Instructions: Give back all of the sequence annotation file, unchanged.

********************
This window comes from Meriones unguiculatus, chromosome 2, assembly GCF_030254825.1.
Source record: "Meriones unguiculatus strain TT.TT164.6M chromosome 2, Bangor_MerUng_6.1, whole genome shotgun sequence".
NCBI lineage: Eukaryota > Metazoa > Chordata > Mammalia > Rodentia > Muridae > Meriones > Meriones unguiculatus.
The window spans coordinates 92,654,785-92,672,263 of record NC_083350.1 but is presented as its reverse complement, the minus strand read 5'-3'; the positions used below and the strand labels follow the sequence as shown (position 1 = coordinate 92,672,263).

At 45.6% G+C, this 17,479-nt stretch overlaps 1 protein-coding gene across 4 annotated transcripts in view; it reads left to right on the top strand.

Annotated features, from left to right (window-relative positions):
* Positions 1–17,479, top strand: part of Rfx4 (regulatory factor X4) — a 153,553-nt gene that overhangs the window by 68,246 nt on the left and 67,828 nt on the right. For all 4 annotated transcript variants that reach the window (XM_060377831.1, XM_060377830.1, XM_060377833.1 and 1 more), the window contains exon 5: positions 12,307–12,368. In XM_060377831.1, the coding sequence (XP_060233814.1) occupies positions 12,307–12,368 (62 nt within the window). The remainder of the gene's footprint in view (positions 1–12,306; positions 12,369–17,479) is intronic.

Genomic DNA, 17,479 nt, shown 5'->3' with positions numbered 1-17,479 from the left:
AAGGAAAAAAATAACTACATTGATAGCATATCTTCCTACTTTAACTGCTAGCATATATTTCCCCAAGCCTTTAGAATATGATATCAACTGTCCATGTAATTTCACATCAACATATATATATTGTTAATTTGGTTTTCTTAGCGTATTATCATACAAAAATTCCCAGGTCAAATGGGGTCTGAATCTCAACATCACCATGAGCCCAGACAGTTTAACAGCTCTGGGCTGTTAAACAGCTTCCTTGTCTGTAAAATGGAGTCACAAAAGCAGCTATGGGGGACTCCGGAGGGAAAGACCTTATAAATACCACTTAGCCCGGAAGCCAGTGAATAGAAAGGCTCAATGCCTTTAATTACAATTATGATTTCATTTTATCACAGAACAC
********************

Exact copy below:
This window comes from Meriones unguiculatus, chromosome 2, assembly GCF_030254825.1.
Source record: "Meriones unguiculatus strain TT.TT164.6M chromosome 2, Bangor_MerUng_6.1, whole genome shotgun sequence".
NCBI lineage: Eukaryota > Metazoa > Chordata > Mammalia > Rodentia > Muridae > Meriones > Meriones unguiculatus.
The window spans coordinates 92,654,785-92,672,263 of record NC_083350.1 but is presented as its reverse complement, the minus strand read 5'-3'; the positions used below and the strand labels follow the sequence as shown (position 1 = coordinate 92,672,263).

At 45.6% G+C, this 17,479-nt stretch overlaps 1 protein-coding gene across 4 annotated transcripts in view; it reads left to right on the top strand.

Annotated features, from left to right (window-relative positions):
* Positions 1–17,479, top strand: part of Rfx4 (regulatory factor X4) — a 153,553-nt gene that overhangs the window by 68,246 nt on the left and 67,828 nt on the right. For all 4 annotated transcript variants that reach the window (XM_060377831.1, XM_060377830.1, XM_060377833.1 and 1 more), the window contains exon 5: positions 12,307–12,368. In XM_060377831.1, the coding sequence (XP_060233814.1) occupies positions 12,307–12,368 (62 nt within the window). The remainder of the gene's footprint in view (positions 1–12,306; positions 12,369–17,479) is intronic.

Genomic DNA, 17,479 nt, shown 5'->3' with positions numbered 1-17,479 from the left:
AAGGAAAAAAATAACTACATTGATAGCATATCTTCCTACTTTAACTGCTAGCATATATTTCCCCAAGCCTTTAGAATATGATATCAACTGTCCATGTAATTTCACATCAACATATATATATTGTTAATTTGGTTTTCTTAGCGTATTATCATACAAAAATTCCCAGGTCAAATGGGGTCTGAATCTCAACATCACCATGAGCCCAGACAGTTTAACAGCTCTGGGCTGTTAAACAGCTTCCTTGTCTGTAAAATGGAGTCACAAAAGCAGCTATGGGGGACTCCGGAGGGAAAGACCTTATAAATACCACTTAGCCCGGAAGCCAGTGAATAGAAAGGCTCAATGCCTTTAATTACAATTATGATTTCATTTTATCACAGAACAC